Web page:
The evidence provided by this study supports the stance that the lncRNA PAXIP1-AS1/ETS1/KIF14 axis is implicated in the aggression potential of glioma and may be targeted for the development of therapies. We note that overexpression of lncRNA PAXIP1-AS1 advances the development of glioma by recruiting the transcription factor ETS1 to increase KIF14 expression. Further studies investigating the precise mechanisms involved are warranted on the basis of these findings. Moreover, larger regulatory molecular networks must be examined in this context.
Availability of data and materials
The datasets generated and/or analysed during the current study are available from the corresponding author on reasonable request.
ETS proto-oncogene 1
Fetal bovine serum
Gene Expression Omnibus
Human umbilical vein endothelial cells
Human umbilical vein endothelial cells
Kinesin family member 14
Long non-coding RNAs
National Comprehensive Cancer Network
Negative control of overexpression vector
PAX interacting protein 1 antisense RNA 1
Relative luciferase unit
Negative control of shRNA
Bakas S, Akbari H, Sotiras A, Bilello M, Rozycki M, Kirby JS, Freymann JB, Farahani K, Davatzikos C. Advancing the cancer genome atlas glioma mri collections with expert segmentation labels and radiomic features. Sci Data. 2017;4:170117.
Venkatesh HS, Tam LT, Woo PJ, Lennon J, Nagaraja S, Gillespie SM, Ni J, Duveau DY, Morris PJ, Zhao JJ, et al. Targeting neuronal activity-regulated neuroligin-3 dependency in high-grade glioma. Nature. 2017;549(7673):533–7.
Gusyatiner O, Hegi ME. Glioma epigenetics: from subclassification to novel treatment options. Semin Cancer Biol. 2018;51:50–8.
Jansen M, Yip S, Louis DN. Molecular pathology in adult gliomas: diagnostic, prognostic, and predictive markers. Lancet Neurol. 2010;9(7):717–26.
Lu QR, Qian L, Zhou X. Developmental origins and oncogenic pathways in malignant brain tumors. Wiley Interdiscip Rev Dev Biol. 2019;8(4):e342.
Kane JR. The role of brain vasculature in glioblastoma. Mol Neurobiol. 2019.
Zachariah MA, Oliveira-Costa JP, Carter BS, Stott SL, Nahed BV. Blood-based biomarkers for the diagnosis and monitoring of gliomas. Neuro-Oncology. 2018;20(9):1155–61.
Kiran M, Chatrath A. Tang X. Keenan DM: Dutta A. A prognostic signature for lower grade gliomas based on expression of long non-coding rnas. Mol Neurobiol; 2018.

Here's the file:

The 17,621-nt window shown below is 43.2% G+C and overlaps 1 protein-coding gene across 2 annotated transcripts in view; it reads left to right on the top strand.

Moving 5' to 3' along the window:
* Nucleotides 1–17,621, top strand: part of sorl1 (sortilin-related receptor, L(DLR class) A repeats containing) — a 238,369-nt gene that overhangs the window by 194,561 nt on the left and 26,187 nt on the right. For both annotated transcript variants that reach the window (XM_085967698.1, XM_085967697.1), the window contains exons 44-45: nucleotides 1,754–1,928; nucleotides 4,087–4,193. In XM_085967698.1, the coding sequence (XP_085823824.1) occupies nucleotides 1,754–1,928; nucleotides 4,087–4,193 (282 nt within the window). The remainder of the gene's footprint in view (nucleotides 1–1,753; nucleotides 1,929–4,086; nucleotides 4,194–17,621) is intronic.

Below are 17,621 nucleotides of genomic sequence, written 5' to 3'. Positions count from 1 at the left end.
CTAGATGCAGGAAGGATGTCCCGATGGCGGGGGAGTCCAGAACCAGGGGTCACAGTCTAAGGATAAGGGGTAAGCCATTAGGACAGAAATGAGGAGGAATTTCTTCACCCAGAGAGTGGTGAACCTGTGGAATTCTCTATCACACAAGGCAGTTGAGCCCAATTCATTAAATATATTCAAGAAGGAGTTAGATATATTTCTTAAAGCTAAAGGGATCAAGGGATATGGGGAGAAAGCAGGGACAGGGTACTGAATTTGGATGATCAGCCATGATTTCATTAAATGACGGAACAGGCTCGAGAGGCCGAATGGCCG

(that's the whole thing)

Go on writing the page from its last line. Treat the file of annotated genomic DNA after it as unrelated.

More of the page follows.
Peng Z, Liu C, Wu M. New insights into long noncoding rnas and their roles in glioma. Mol Cancer. 2018;17(1):61.
Agirre X, Meydan C, Jiang Y, Garate L, Doane AS, Li Z, Verma A, Paiva B, Martin-Subero JI, Elemento O, et al. Long non-coding rnas discriminate the stages and gene regulatory states of human humoral immune response. Nat Commun. 2019;10(1):821.
Hu G, Tang Q, Sharma S, Yu F, Escobar TM, Muljo SA, Zhu J, Zhao K. Expression and regulation of intergenic long noncoding rnas during t cell development and differentiation. Nat Immunol. 2013;14(11):1190–8.
Fatica A, Bozzoni I. Long non-coding rnas: new players in cell differentiation and development. Nat Rev Genet. 2014;15(1):7–21.
Huarte M. The emerging role of lncrnas in cancer. Nat Med. 2015;21(11):1253–61.
Xi J, Sun Q, Ma L, Kang J. Long non-coding rnas in glioma progression. Cancer Lett. 2018;419:203–9.
Reon BJ, Anaya J, Zhang Y, Mandell J, Purow B, Abounader R, Dutta A. Expression of lncrnas in low-grade gliomas and glioblastoma multiforme: an in silico analysis. PLoS Med. 2016;13(12):e1002192.
Weirick T, Militello G, Ponomareva Y, John D, Doring C, Dimmeler S, Uchida S. Logic programming to infer complex rna expression patterns from rna-seq data. Brief Bioinform. 2018;19(2):199–209.
Wang Q, Wang L, Li D, Deng J, Zhao Z, He S, Zhang Y, Tu Y. Kinesin family member 14 is a candidate prognostic marker for outcome of glioma patients. Cancer Epidemiol. 2013;37(1):79–84.
Sahin A, Velten M, Pietsch T, Knuefermann P, Okuducu AF, Hahne JC, Wernert N. Inactivation of ets 1 transcription factor by a specific decoy strategy reduces rat c6 glioma cell proliferation and mmp-9 expression. Int J Mol Med. 2005;15(5):771–6.
Ayuk SM, Abrahamse H, Houreld NN. The role of photobiomodulation on gene expression of cell adhesion molecules in diabetic wounded fibroblasts in vitro. J Photochem Photobiol B. 2016;161:368–74.
Kun-Peng Z, Xiao-Long M, Chun-Lin Z. Lncrna fendrr sensitizes doxorubicin-resistance of osteosarcoma cells through down-regulating abcb1 and abcc1. Oncotarget. 2017;8(42):71881–93.
Gupta S, Iljin K, Sara H, Mpindi JP, Mirtti T, Vainio P, Rantala J, Alanen K, Nees M, Kallioniemi O. Fzd4 as a mediator of erg oncogene-induced wnt signaling and epithelial-to-mesenchymal transition in human prostate cancer cells. Cancer Res. 2010;70(17):6735–45.
Zhao X, Wang P, Liu J, Zheng J, Liu Y, Chen J, Xue Y. Gas5 exerts tumor-suppressive functions in human glioma cells by targeting mir-222. Mol Ther. 2015;23(12):1899–911.
Mazor G, Levin L, Picard D, Ahmadov U, Caren H, Borkhardt A, Reifenberger G, Leprivier G, Remke M, Rotblat B. The lncrna tp73-as1 is linked to aggressiveness in glioblastoma and promotes temozolomide resistance in glioblastoma cancer stem cells. Cell Death Dis. 2019;10(3):246.
Yu H, Xue Y, Wang P, Liu X, Ma J, Zheng J, Li Z, Li Z, Cai H, Liu Y. Knockdown of long non-coding rna xist increases blood-tumor barrier permeability and inhibits glioma angiogenesis by targeting mir-137. Oncogenesis. 2017;6(3):e303.
Yan Y, Xu Z, Li Z, Sun L, Gong Z. An insight into the increasing role of lncrnas in the pathogenesis of gliomas. Front Mol Neurosci. 2017;10:53.
Fu Q, Li S, Zhou Q, Yalikun K, Yisireyili D, Xia M. Low linc00599 expression is a poor prognostic factor in glioma. Biosci Rep. 2019;39(4).
Cai J, Zhang J, Wu P, Yang W, Ye Q, Chen Q, Jiang C. Blocking linc00152 suppresses glioblastoma malignancy by impairing mesenchymal phenotype through the mir-612/akt2/nf-kappab pathway. J Neuro-Oncol. 2018;140(2):225–36.